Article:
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Wednesday, December 3, 2014

The Burning Room by Michael Connelly

Little, Brown, 400 pages, $28

Although “The Burning Room” showcases Michael Connelly’s terse and compact style, the book weighs in at 400 pages. That’s because Connelly presents two full stories, both featuring Los Angeles cold case detective Harry Bosch and his new partner, Lucy Soto.

A mariachi player was hit by a bullet twenty years ago and finally died from it. Twenty years ago the injury was attributed to a stray shot from a gang fight. When a postmortem dislodges the bullet, it is discovered that it came from a rifle, which tells Harry that it probably was not a gang-related shot. And, upon further investigation, Harry and Lucy conclude that the dead man was not the original target! After twenty years, exactly what clues possibly could be left?

For the second story, Lucy reveals to Harry her traumatic childhood secret. She was a poor child who was in daycare in the basement of an apartment building when it caught on fire. The daycare provider and several children died, but Lucy survived. At the core of why she became a police officer is her determination to some day figure out who caused the fire. Was it drug-related, as was determined by the police twenty years ago? The perpetrator(s) was never found.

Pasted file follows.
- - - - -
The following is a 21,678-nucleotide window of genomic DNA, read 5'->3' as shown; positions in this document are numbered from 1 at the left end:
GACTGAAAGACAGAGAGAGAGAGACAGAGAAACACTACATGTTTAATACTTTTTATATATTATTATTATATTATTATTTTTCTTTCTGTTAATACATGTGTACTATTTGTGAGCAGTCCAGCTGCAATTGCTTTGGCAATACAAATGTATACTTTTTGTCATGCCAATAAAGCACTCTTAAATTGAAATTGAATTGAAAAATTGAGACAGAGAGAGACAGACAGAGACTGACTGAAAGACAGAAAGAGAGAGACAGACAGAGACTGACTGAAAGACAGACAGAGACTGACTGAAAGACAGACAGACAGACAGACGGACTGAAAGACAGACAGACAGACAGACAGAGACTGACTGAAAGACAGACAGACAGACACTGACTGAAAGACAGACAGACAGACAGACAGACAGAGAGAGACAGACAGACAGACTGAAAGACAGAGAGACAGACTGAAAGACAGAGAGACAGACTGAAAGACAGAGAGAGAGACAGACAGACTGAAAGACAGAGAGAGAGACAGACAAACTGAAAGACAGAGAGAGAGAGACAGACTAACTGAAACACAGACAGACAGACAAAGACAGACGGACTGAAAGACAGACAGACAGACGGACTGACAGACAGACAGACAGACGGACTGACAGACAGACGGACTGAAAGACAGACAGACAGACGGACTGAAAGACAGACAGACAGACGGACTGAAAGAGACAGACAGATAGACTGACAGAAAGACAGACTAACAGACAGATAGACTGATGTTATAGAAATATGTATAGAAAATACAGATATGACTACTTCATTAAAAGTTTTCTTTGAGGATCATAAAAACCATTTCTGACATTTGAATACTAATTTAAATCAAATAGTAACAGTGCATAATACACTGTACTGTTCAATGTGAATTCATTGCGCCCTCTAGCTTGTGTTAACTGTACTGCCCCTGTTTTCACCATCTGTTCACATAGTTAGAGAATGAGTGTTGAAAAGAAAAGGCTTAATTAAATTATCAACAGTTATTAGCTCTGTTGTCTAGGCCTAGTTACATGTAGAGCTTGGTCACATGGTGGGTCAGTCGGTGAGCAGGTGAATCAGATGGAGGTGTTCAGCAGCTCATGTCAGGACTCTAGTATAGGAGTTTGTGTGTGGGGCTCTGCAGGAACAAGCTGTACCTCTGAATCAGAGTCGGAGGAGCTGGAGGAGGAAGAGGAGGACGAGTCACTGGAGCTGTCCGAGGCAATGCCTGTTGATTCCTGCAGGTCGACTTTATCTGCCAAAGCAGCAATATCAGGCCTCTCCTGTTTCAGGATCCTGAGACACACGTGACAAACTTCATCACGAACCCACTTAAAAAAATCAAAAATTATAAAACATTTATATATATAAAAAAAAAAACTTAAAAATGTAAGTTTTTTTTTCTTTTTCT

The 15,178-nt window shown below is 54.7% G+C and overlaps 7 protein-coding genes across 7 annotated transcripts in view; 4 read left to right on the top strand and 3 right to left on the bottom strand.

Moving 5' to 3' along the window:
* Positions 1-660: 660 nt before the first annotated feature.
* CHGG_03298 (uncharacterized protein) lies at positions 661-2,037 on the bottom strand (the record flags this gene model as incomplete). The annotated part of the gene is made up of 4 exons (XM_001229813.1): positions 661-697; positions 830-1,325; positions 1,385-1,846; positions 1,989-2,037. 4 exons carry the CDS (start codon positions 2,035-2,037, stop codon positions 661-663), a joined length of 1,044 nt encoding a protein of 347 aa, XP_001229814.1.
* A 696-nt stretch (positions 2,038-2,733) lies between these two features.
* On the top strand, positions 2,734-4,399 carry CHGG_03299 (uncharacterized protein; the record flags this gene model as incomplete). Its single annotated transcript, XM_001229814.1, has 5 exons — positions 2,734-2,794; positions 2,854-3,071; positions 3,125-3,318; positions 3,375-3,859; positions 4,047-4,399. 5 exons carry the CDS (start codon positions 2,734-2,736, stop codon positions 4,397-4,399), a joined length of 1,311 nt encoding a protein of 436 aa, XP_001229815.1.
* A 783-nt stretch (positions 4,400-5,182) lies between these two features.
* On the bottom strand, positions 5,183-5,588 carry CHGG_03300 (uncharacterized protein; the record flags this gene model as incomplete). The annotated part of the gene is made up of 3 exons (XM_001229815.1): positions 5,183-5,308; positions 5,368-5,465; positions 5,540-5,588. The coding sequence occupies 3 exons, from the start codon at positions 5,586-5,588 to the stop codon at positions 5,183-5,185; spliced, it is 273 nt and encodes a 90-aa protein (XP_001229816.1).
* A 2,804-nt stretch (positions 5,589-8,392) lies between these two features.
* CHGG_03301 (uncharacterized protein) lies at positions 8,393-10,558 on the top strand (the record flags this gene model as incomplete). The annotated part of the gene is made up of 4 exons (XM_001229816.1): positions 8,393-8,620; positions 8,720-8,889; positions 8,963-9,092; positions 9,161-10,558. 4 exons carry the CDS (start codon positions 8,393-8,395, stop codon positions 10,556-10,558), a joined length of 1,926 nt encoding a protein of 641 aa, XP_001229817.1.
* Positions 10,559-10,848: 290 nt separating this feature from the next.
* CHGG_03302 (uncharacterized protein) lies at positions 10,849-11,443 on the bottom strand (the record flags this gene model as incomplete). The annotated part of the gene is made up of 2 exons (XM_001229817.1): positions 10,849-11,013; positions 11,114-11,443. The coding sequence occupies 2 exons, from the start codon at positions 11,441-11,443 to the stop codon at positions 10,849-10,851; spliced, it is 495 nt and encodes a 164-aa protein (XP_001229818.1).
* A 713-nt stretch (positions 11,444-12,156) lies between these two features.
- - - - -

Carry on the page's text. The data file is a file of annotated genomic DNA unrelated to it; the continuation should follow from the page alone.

Looking at the case material through fresh eyes, and with a certain amount of serendipity in both cases, provides Harry and Lucy with aha! moments. 

Skirting procedural correctness many times, Harry may be teaching Lucy some bad habits. Do as I say, not as I do, seems to be his lesson. The reasoning behind pairing an old-timer like Harry with a newcomer like Lucy didn’t quite have that method in mind.

Although twenty years distance provides some insurmountable obstacles to finally solving the cases, Harry and Lucy lift the heavy weight necessary to provide satisfying conclusions. Connelly’s hypnotic storytelling and insider’s look at police procedures is also satisfying.

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